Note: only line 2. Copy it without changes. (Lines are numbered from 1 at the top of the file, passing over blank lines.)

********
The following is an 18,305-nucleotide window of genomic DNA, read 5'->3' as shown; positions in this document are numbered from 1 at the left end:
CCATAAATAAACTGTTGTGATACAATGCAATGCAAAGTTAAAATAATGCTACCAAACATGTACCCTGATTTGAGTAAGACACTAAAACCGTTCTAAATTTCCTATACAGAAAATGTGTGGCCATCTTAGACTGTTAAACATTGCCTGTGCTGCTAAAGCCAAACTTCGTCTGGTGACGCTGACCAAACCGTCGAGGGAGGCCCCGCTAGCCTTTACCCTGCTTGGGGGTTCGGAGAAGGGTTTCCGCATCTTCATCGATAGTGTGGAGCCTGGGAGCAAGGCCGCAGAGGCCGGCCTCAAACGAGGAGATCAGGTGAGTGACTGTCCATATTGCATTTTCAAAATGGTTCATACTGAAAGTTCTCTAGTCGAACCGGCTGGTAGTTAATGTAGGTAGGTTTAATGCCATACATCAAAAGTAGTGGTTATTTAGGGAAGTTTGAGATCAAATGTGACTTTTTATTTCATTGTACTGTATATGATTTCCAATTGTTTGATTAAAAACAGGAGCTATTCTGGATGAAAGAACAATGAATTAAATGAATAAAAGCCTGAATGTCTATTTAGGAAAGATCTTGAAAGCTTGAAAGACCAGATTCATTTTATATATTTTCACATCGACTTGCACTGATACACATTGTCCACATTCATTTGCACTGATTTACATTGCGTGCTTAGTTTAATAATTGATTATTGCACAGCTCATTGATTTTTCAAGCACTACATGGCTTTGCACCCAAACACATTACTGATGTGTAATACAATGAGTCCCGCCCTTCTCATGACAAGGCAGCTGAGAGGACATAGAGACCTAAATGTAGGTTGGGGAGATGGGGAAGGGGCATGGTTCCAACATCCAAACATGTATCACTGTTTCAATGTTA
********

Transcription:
CCATAAATAAACTGTTGTGATACAATGCAATGCAAAGTTAAAATAATGCTACCAAACATGTACCCTGATTTGAGTAAGACACTAAAACCGTTCTAAATTTCCTATACAGAAAATGTGTGGCCATCTTAGACTGTTAAACATTGCCTGTGCTGCTAAAGCCAAACTTCGTCTGGTGACGCTGACCAAACCGTCGAGGGAGGCCCCGCTAGCCTTTACCCTGCTTGGGGGTTCGGAGAAGGGTTTCCGCATCTTCATCGATAGTGTGGAGCCTGGGAGCAAGGCCGCAGAGGCCGGCCTCAAACGAGGAGATCAGGTGAGTGACTGTCCATATTGCATTTTCAAAATGGTTCATACTGAAAGTTCTCTAGTCGAACCGGCTGGTAGTTAATGTAGGTAGGTTTAATGCCATACATCAAAAGTAGTGGTTATTTAGGGAAGTTTGAGATCAAATGTGACTTTTTATTTCATTGTACTGTATATGATTTCCAATTGTTTGATTAAAAACAGGAGCTATTCTGGATGAAAGAACAATGAATTAAATGAATAAAAGCCTGAATGTCTATTTAGGAAAGATCTTGAAAGCTTGAAAGACCAGATTCATTTTATATATTTTCACATCGACTTGCACTGATACACATTGTCCACATTCATTTGCACTGATTTACATTGCGTGCTTAGTTTAATAATTGATTATTGCACAGCTCATTGATTTTTCAAGCACTACATGGCTTTGCACCCAAACACATTACTGATGTGTAATACAATGAGTCCCGCCCTTCTCATGACAAGGCAGCTGAGAGGACATAGAGACCTAAATGTAGGTTGGGGAGATGGGGAAGGGGCATGGTTCCAACATCCAAACATGTATCACTGTTTCAATGTTA